Blog | 10/16/2023

OSET 2023 – The “IT” Ortho Conference

by Masha Dumanis

Every year, at every conference I attend, I am on the lookout for a unifying theme (e.g. “Data” from AAOS 2022) and this year at the Ortho Summit for Evolving Techniques, also known among those in-the-know as OSET, the theme was unquestionably – “Efficiency” and its corollary – “the ASC”. Are either of those new concepts in the world of MSK? Absolutely not! But at OSET this year, they seemed to permeate every product, every talk, luncheon, and discussion.

Miniaturization and Simplification

In an era when our technology is seemingly getting more and more complex (be honest, how often have you heard the words “generative AI” just in the last week?) the MSK world is aiming to simplify it – at least its user interface, much of it geared for the ASC.

Take for example the ASC ready Tmini from THINK Surgical – a handheld, open platform robotic instrument to rival the large footprint systems in place today. Or a newcomer to the spine navigation world, Bolt Navigation (also implant agnostic, by the way) – aiming to reduce the cost, space, and time associated with industry accepted spinal navigation. The Bolt system uses a handheld iPod touch and its built-in gyroscope to guide effective placement of posterior fixation. In a cost constrained environment, companies like Bolt eliminate the need to invest in pricey capital. Meanwhile, arthroscopy world startup darling Lazurite is aiming to reduce complexity in another way – by cutting the cord. Their ArthroFree wireless surgical camera (and light) are an industry first. We are also seeing other examples like Pristine Surgical, who earlier this year had their single-use arthroscope FDA cleared. Their slogan is quite literally, “simplifying endoscopy”.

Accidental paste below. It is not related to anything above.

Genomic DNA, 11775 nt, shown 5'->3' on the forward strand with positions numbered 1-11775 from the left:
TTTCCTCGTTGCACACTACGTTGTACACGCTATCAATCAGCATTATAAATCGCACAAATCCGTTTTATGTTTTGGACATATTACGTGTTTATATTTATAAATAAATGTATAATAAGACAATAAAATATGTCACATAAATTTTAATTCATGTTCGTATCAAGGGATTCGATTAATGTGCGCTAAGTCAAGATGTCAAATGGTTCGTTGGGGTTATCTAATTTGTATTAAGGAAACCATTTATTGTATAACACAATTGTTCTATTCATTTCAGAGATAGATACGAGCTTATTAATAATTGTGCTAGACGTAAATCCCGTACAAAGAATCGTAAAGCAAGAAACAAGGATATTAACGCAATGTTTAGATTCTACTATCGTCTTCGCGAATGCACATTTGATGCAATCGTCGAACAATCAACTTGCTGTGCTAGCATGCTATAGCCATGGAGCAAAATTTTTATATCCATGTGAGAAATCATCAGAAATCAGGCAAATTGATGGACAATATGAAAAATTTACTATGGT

ASCs are looking to streamline just about everywhere they can and OEMs have been taking notice. While the “knee in a box” concept is not new (Medacta’s MyKnee, and Conformis, now Restor3d, have long been champions), OEMs are recognizing the need to streamline their cases and trays. For instance, Maxx Orthopedics – an emerging player with innovative products in both revision and in primary knee materials (e.g. nickel free and PEEK knees), is leading the way in its traditional TKA offering with the ability to streamline down to one tray through the use of x-ray based AI-algorithms that can efficiently size patients through their QRS (Quick Recovery Solutions) offering. Speaking of Medacta, they were showcasing a new mixed reality headset far slimmer than other offerings I have seen. They share my sentiment that one technology will not meet everyone’s needs, so while they will continue to offer patient specific guides (which btw…are coming back in vogue?), they view mixed reality as another way to address personalization.